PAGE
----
Friday, November 16, 2012

Grokking the Hyperloop

I've made no secret of my "man-crush" on Elon Musk. As a former mechanical engineer, I view his engineering track record as nothing short of astonishing. From developing the best car in world to the first entirely non-government space rockets, Elon has set the bar for aspiring engineers. His latest brainstorm is on a new mode of transportation, which he refers to as the "hyperloop". There has been a lot of speculation about what the idea is, but most have settled on some form of train in a tube. I have my own pet theory though that I just had to publish before Elon sets us straight.

My thinking is a fairly natural extension of the electric car. I've already been advocating that to solve transportation issues we need to seriously consider redesigning how highways operate. I've had significant doubts regarding the viability of public transportation in a country like the United States. Public transportation is certainly the best solution for dense urban environments, but it quickly falls down as density declines. With hundreds of billions on the line for high speed trains, I can't help wonder if there is a better, more technology advanced solution.

I've modeled traffic some in the past and can now clearly show how with a mixed global and local optimization solution we could eliminate traffic on highways, ensuring the maximum throughput safely at all times. Taking these ideas a little further we approach my thoughts on the hyperloop. One of the main issues with electric cars is highway driving. It's both the place of least efficient driving and longest duration. What if to address the range issue with electric cars we just brought power to highways? While we're at it, why don't we get rid of rolling friction and deliver that power through rails? Similar to how those trucks used to service railroads can drop down wheels for travel on rails, we could have cars that deploy wheels on these new powered highway tracks. You could still have all the braking and accelerating benefits of rubber tires since you can just drop down and use them anytime they are needed.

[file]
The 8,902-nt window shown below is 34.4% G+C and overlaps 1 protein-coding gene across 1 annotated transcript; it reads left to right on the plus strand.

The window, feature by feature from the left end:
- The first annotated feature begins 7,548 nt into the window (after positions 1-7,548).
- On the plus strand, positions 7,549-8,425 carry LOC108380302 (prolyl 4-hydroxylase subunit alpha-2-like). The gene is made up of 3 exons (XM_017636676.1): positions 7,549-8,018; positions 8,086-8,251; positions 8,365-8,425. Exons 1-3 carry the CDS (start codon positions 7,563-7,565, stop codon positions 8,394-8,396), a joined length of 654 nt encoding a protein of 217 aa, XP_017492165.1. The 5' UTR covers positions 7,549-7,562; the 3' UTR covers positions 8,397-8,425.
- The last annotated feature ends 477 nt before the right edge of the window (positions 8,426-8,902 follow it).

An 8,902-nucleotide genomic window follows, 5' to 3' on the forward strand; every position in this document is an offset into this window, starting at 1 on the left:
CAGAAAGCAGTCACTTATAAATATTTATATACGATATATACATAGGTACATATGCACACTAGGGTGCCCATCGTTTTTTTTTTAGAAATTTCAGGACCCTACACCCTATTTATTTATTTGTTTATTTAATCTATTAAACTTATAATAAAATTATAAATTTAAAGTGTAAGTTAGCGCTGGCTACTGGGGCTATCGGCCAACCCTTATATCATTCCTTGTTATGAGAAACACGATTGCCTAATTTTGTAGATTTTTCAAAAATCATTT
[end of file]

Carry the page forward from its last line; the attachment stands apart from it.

Taking this one step further for long direct routes, these rail highways could be enclosed in a tube where the air is forced along at the global travel speed. Now we've eliminated both air drag and the rolling friction. This would allow electric cars to travel at much higher speeds all the while maintaining the efficiency of mass transportation. Now slap solar panels on top of the hyperloop and you have a completely self sufficient, rapid mode of transportation. I do have concerns with getting to the speeds Elon is after (faster than a jet), but I do think the overall simplicity and convenience would be time savings enough. Below is a crude sketch of my concept idea. Now we'll just have to see what Elon comes up with.




Thursday, August 30, 2012

Greatest hits

I've been a reminiscing a bit tonight. I didn't do so good in keeping up with this blog, but with nobody really reading it, there didn't seem to be much point. Yet it still captures a good part of the journey that I've been on for the last eight years plus.